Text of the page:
Rh: rhesus factor
rh factor: A type of protein on the surface of red blood cells. Most people who have the Rh factor are Rh-positive. Those who do not have the Rh factor are Rh-negative.
RHD: rheumatic heart disease
rhe/o: stream, flow, electric current
-rrhage: bursting forth
s-t segment: The segment on an EKG tracing that represents the interval between the end of ventricular depolarization and the beginning of ventricular repolarization.
S1: first heart sound
S2: second heart sound
S3: third heart sound
S4: fourth heart sound
SBP: systolic blood pressure
-schisis: cleft, split
semilunar valve: Either the aortic valve or the pulmonary valve, each consisting of crescent-shaped cusps.
sepsis: A serious medical condition caused by an overwhelming immune response to infection that triggers widespread inflammation. When sepsis is accompanied by hypotension despite adequate fluid infusion, it is called septic shock.
septal defect: A hole in the septum of the heart, usually congenital.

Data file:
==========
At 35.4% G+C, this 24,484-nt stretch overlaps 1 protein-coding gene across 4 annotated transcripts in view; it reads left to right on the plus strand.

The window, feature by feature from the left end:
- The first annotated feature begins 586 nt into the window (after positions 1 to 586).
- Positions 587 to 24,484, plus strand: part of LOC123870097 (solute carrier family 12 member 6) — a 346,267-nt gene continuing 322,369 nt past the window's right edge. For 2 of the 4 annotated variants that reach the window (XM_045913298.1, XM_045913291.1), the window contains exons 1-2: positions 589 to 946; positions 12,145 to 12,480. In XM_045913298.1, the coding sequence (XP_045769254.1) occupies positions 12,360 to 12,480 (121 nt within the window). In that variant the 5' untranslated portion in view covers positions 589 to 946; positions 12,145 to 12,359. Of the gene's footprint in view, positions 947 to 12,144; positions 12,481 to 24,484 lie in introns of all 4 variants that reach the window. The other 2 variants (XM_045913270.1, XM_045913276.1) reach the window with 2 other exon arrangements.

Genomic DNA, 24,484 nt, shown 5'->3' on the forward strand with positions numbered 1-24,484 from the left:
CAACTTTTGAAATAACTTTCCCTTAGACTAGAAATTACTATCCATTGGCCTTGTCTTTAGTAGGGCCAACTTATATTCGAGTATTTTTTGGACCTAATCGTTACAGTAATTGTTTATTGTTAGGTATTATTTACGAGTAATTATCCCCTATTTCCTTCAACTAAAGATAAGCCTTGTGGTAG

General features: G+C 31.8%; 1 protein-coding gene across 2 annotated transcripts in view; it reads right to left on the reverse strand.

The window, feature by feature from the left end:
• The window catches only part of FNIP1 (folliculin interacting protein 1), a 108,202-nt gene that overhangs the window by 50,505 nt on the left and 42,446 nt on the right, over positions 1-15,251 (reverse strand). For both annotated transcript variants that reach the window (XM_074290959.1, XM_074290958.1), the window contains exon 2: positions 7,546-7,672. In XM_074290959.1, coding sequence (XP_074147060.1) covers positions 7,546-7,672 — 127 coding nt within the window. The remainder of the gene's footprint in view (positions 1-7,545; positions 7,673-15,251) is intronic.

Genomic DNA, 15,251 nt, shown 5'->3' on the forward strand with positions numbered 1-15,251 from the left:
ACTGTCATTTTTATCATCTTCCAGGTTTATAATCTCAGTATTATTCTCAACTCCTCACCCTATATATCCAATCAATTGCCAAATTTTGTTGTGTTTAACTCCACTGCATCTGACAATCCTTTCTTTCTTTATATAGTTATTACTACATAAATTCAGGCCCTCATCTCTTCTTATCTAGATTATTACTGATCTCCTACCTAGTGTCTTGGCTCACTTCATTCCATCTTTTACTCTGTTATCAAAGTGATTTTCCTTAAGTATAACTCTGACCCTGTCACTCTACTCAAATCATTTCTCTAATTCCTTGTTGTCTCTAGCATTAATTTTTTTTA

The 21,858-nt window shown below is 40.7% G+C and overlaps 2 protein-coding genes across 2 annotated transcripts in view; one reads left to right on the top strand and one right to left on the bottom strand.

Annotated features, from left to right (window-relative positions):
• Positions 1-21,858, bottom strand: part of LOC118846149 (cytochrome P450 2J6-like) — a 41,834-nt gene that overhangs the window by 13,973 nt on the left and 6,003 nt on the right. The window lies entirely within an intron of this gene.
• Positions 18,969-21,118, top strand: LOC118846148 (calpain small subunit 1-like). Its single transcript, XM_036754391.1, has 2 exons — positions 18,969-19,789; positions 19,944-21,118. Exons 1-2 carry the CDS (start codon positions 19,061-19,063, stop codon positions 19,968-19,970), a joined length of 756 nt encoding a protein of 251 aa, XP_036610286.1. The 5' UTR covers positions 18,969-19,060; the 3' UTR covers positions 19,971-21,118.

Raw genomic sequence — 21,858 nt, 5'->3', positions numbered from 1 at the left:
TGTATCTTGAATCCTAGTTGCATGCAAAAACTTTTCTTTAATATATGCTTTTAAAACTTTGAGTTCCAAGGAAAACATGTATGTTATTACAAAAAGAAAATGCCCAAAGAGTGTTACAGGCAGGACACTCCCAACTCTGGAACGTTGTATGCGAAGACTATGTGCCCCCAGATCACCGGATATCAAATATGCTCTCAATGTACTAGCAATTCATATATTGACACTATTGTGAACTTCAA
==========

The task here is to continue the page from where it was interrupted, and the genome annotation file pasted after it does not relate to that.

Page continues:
septicemia: A serious bacterial bloodstream infection. It’s also known as bacteremia, or blood poisoning.
ser/o: blood serum
serum: Blood plasma after the removal of clotting proteins.
sickle cell anemia: An inherited form of anemia where red blood cells become rigid, sticky and shaped like sickles. These irregularly shaped cells can get stuck in small blood vessels, which can slow or block blood flow to parts of the body.
simvastatin: A statin used to treat high blood cholesterol levels.
sinoatrial block: The electrical impulse from the sinoatrial node is inhibited or completely blocked before it reaches the atrium.
sinoatrial node: The small mass of modified cardiac muscle fibers located in the upper part of the right atrium. Contraction impulses are generated at the SA node and spread over the atrium, then transmitted by the Bundle of HIS to the ventricles.
sinus rhythm: A normal heart rhythm as indicated on an EKG tracing.
souffle: A soft blowing sound heard with a stethoscope.
spherocytes: Small, abnormal spherical red blood cells with more than the normal amount of hemoglobin.
spherocytosis: A blood disorder characterized by the presence of small, sphere like red blood cells.